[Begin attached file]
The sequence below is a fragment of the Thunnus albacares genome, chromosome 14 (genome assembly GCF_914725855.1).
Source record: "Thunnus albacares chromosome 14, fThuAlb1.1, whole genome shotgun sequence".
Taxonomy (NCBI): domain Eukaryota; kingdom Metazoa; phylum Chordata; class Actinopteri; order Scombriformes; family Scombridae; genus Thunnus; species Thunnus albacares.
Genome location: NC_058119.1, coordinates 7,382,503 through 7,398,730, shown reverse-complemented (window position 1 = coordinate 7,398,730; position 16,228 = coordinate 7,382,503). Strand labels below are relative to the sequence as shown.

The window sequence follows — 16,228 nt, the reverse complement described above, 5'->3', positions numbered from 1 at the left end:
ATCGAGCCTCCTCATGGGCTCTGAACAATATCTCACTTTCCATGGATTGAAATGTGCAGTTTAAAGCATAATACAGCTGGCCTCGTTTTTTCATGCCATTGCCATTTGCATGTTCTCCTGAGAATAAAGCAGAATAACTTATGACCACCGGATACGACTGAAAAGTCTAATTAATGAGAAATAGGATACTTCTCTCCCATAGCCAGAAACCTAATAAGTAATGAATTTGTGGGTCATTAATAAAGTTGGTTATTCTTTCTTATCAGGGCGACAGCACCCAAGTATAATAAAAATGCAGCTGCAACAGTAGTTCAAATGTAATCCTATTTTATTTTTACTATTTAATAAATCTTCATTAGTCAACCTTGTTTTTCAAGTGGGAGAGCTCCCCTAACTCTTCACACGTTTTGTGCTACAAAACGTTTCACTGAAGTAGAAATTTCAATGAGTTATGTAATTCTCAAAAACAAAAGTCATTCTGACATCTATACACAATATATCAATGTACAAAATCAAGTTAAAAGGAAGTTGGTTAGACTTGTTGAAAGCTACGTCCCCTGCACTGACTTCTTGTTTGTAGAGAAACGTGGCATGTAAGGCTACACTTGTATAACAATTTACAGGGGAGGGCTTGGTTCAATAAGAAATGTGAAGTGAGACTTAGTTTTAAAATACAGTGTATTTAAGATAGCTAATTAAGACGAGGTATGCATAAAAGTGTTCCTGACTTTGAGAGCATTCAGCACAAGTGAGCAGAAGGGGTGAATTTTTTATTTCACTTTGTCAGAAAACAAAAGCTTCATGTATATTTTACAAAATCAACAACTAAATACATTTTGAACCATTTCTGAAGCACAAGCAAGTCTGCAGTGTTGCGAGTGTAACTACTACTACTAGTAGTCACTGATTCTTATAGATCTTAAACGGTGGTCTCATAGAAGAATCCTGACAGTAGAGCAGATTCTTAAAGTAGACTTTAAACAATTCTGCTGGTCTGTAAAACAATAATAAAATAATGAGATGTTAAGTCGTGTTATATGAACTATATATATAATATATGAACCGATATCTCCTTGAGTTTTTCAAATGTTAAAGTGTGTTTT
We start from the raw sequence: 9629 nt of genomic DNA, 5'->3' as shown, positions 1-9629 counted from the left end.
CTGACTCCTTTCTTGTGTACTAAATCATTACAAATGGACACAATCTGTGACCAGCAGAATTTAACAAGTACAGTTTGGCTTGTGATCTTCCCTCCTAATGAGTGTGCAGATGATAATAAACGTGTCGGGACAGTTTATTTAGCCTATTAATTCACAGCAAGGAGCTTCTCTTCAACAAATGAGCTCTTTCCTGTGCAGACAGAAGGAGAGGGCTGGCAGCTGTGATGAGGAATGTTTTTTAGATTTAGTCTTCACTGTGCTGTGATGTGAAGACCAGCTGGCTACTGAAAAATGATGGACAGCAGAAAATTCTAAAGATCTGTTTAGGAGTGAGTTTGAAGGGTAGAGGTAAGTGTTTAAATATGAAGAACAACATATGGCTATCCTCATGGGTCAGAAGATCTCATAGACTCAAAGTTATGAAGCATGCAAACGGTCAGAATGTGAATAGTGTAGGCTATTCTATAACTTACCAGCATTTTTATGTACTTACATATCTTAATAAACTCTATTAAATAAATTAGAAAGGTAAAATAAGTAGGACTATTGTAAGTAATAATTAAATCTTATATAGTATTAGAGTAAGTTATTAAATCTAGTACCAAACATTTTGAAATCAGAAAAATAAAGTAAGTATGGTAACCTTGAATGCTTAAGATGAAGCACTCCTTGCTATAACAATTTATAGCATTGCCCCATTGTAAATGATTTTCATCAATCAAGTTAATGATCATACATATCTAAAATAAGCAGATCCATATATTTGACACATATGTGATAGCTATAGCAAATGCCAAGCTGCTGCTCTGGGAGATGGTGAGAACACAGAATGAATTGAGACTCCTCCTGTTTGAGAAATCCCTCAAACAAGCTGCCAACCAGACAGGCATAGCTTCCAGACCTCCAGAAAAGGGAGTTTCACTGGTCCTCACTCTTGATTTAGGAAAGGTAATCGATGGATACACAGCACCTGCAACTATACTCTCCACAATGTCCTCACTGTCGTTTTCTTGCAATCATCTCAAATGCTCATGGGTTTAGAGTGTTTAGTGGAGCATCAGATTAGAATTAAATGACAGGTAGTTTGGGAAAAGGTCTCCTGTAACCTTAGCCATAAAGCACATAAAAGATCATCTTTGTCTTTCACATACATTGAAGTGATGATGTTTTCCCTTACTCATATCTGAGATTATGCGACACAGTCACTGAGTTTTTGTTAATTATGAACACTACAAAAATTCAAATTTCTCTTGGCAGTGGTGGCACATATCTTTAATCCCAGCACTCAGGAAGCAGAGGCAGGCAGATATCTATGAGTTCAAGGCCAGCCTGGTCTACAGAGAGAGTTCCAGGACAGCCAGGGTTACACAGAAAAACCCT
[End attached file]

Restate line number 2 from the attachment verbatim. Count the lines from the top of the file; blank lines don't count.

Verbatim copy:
Source record: "Thunnus albacares chromosome 14, fThuAlb1.1, whole genome shotgun sequence".